26 Nov 2014
November 26, 2014

Faith in Forgiveness

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Can you or should you forgive the “unforgivable”?

What does it mean to forgive?

Yesterday evening at Shawlands Academy, people from Glasgow’s diverse communities had a unique opportunity to explore the difficult and messy concept of forgiveness with Marian Partington, an inspirational woman whose sister, Lucy, was murdered by notorious serial killers Fred and Rosemary West.

Marian shared her story which spans 40 years, from the disappearance of Lucy in 1973, through the long years of not knowing what had happened to her, to the discovery of her brutal torture, rape and murder in 1994, through to her present work in prisons through The Forgiveness Project’s “Restore” programme.

Marian described how, as a Quaker, her belief that there is that of God in everyone was seriously challenged when thinking of the horror inflicted on Lucy and others by other human beings. Partly through attending meditation retreats with her Buddhist husband, she found the “stillness” necessary to face the atrocity of what had happened to Lucy, to accept that the past cannot be undone and to make a commitment to bring something positive out of the pain. Marian is clear that she does not forgive what was done to Lucy, but that she has tried to forgive the Wests, empathising with Rosemary who herself was repeatedly abused as a child by her father and her brother. She feels that forgiveness is “not a noun that you can tick off,” but a verb – an ongoing effort that remains a daily choice.

Marian’s story is one of over a hundred personal stories exploring forgiveness in the face of atrocity that have been collected by The Forgiveness Project, and their exhibition “The F Word: Images of Forgiveness” was on display, giving participants an insight into the diversity of approaches and the very personal nature of forgiveness. These stories are available to read online at http://theforgivenessproject.com/stories/.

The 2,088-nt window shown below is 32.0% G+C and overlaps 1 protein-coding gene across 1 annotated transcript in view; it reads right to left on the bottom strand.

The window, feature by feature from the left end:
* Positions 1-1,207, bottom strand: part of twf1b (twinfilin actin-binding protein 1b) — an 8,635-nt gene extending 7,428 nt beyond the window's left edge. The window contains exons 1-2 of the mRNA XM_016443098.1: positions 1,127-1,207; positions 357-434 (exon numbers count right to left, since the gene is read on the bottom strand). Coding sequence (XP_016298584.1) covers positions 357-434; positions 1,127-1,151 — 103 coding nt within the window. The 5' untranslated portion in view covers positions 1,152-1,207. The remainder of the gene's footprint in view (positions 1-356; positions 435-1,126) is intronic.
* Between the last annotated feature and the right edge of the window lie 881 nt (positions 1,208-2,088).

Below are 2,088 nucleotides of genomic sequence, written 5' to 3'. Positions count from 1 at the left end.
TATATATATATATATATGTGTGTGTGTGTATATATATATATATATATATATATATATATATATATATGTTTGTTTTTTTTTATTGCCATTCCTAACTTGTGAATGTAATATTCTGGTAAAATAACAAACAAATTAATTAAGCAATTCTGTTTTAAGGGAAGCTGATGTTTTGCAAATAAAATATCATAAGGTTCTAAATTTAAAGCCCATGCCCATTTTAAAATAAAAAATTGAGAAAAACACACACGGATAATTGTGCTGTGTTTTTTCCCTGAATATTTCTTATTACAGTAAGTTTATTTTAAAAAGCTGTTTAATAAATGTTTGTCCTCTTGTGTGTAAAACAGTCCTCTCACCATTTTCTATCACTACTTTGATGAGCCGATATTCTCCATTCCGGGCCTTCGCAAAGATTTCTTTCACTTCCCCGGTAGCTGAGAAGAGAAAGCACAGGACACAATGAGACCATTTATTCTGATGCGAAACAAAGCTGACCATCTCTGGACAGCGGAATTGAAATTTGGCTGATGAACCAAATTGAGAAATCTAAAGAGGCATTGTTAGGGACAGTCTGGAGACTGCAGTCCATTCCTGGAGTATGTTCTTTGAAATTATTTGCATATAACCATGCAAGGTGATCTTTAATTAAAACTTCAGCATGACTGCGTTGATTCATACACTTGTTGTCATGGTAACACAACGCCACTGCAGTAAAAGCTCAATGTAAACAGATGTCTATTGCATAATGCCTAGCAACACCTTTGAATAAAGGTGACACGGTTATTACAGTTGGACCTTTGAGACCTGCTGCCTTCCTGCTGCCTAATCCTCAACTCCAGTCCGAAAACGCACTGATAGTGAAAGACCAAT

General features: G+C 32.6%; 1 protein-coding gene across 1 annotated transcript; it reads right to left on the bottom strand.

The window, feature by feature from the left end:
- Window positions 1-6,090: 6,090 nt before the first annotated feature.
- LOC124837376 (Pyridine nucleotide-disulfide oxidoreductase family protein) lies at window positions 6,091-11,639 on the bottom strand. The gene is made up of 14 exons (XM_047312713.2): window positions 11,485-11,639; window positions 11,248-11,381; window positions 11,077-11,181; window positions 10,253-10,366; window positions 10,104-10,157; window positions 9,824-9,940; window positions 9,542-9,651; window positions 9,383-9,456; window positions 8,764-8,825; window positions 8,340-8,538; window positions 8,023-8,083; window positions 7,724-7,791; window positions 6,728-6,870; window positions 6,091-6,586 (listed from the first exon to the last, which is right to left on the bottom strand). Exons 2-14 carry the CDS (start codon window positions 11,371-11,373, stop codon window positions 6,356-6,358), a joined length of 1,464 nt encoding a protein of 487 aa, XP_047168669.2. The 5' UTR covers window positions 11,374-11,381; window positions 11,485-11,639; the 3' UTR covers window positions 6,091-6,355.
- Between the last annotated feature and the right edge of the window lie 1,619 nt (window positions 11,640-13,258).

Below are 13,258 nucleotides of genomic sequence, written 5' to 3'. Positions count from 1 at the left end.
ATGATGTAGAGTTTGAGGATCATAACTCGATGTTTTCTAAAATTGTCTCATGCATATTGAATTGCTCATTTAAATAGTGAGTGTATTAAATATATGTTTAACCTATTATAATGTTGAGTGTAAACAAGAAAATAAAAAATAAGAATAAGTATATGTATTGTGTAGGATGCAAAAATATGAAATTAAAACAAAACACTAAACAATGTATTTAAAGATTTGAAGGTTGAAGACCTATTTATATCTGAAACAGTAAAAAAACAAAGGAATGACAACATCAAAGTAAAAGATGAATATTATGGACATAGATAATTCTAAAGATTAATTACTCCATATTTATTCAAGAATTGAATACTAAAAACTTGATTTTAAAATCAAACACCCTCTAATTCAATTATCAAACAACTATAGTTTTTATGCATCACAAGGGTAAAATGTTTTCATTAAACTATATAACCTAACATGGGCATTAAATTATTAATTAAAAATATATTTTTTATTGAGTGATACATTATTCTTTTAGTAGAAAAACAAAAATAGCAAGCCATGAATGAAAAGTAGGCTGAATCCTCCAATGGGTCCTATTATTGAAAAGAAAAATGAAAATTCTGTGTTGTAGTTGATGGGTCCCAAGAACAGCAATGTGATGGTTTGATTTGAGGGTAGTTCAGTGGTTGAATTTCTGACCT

Participants reflected and discussed together their own understanding of forgiveness in small groups. They were asked “What motivates you to forgive?” and “What do you need in order to forgive?”

At the end of the event asked to say what forgiveness is from their own perspective, here are just a few responses:

“As a Buddhist I believe that forgiveness is letting go and no longer carrying it with me in the present.”

“As a human being, I believe that forgiveness is complex, ultimately liberating for the forgiver; a healthy submission to chaos and loss; self preserving.”

“As a Christian, I believe that forgiveness is love stretched to and beyond what we think we can forgive. My ideal is Christ “Forgive them…””

“As a Jew, I believe that forgiveness is the ability to accept an apology and move on in a positive way, and acceptance of my failings and the ability to confront them and ask forgiveness of the person I have hurt.”

“As a struggling Catholilc/ atheist, I believe that forgiveness is about embracing the future with love, compassion and understanding.”

“As a human being/ Muslim, I believe that forgiveness is something that we should do…keeping in mind that one day we will be asking for forgiveness…”

This event was organised in partnership with Shawlands Academy, and was made possible by the support of Glasgow City Council through Sense Over Sectarianism.

Marian’s memoir “If You Sit Very Still”, which was selected by Rowan Williams as one of his books of the year when it was published in 2012, is available from Vala publishers.

For more information on our Forgiveness project including the full report please see here: http://interfaithglasgow.org/past-projects/